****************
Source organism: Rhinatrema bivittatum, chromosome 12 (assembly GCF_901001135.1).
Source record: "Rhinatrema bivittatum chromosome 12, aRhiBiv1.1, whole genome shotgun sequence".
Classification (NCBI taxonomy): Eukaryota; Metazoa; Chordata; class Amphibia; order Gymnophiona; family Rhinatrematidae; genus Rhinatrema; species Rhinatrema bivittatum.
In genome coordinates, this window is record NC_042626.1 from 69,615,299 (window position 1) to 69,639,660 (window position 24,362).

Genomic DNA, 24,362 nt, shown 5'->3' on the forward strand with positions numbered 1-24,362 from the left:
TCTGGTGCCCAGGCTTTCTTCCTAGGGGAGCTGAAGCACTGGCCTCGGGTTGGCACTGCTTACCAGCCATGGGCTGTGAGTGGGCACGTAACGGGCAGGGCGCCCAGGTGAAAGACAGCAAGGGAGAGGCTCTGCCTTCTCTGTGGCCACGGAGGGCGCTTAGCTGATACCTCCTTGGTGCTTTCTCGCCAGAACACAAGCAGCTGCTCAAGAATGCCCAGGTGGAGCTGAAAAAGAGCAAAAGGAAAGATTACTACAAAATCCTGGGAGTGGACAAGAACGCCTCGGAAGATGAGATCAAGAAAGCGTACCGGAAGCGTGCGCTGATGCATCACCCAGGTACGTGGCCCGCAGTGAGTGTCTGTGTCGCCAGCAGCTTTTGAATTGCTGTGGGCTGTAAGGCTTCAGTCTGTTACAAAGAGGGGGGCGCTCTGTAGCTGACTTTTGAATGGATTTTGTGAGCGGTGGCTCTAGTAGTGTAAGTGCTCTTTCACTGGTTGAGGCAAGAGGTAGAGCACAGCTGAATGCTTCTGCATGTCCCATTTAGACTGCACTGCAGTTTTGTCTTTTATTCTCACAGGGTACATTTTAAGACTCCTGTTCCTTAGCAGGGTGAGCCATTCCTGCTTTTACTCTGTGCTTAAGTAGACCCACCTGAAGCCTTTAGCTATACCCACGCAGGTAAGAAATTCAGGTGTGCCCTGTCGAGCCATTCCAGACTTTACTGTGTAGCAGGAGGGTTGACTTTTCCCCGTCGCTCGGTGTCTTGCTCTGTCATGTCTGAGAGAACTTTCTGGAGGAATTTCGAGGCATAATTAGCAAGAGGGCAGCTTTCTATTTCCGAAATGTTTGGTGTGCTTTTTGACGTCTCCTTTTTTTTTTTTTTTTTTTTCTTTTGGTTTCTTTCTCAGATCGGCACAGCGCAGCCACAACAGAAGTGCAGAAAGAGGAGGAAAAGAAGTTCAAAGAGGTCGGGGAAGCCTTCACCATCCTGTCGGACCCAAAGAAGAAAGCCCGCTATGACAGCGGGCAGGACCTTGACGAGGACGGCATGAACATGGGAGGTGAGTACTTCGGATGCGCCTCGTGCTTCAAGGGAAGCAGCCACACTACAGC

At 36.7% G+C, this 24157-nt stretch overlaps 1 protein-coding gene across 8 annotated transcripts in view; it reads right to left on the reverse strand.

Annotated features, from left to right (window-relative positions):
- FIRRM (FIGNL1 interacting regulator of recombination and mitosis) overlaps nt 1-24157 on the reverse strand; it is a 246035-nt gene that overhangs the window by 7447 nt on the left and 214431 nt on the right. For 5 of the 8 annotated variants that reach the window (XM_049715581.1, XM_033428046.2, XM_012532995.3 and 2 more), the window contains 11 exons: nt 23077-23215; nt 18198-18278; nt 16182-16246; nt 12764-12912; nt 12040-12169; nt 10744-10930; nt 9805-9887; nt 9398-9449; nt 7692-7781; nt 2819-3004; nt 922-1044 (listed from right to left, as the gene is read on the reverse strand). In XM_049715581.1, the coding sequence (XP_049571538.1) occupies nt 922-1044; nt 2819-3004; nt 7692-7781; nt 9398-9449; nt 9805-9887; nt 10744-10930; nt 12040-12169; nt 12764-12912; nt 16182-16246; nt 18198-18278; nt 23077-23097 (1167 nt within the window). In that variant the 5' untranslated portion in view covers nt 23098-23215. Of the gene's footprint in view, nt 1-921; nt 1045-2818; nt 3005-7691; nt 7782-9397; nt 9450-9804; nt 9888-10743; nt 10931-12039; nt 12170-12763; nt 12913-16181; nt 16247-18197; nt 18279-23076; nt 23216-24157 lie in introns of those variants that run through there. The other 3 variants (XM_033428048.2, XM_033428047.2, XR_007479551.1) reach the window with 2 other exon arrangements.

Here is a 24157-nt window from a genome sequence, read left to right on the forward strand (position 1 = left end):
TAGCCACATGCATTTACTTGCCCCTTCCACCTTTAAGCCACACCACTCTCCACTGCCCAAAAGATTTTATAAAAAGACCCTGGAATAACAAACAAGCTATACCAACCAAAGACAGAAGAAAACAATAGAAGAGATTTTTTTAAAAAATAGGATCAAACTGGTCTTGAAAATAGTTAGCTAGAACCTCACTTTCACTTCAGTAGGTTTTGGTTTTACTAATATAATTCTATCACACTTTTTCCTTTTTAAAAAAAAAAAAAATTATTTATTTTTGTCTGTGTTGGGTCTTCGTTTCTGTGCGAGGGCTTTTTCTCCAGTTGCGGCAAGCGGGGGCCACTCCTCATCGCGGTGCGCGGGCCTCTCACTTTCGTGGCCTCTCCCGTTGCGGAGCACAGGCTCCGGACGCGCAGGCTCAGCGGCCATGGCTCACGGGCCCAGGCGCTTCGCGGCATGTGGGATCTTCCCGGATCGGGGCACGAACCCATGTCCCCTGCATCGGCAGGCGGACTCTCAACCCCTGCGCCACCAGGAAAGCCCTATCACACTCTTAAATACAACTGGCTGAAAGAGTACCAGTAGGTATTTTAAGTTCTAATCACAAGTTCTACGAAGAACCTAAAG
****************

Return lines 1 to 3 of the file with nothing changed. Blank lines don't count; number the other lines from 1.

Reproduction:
Source organism: Rhinatrema bivittatum, chromosome 12 (assembly GCF_901001135.1).
Source record: "Rhinatrema bivittatum chromosome 12, aRhiBiv1.1, whole genome shotgun sequence".
Classification (NCBI taxonomy): Eukaryota; Metazoa; Chordata; class Amphibia; order Gymnophiona; family Rhinatrematidae; genus Rhinatrema; species Rhinatrema bivittatum.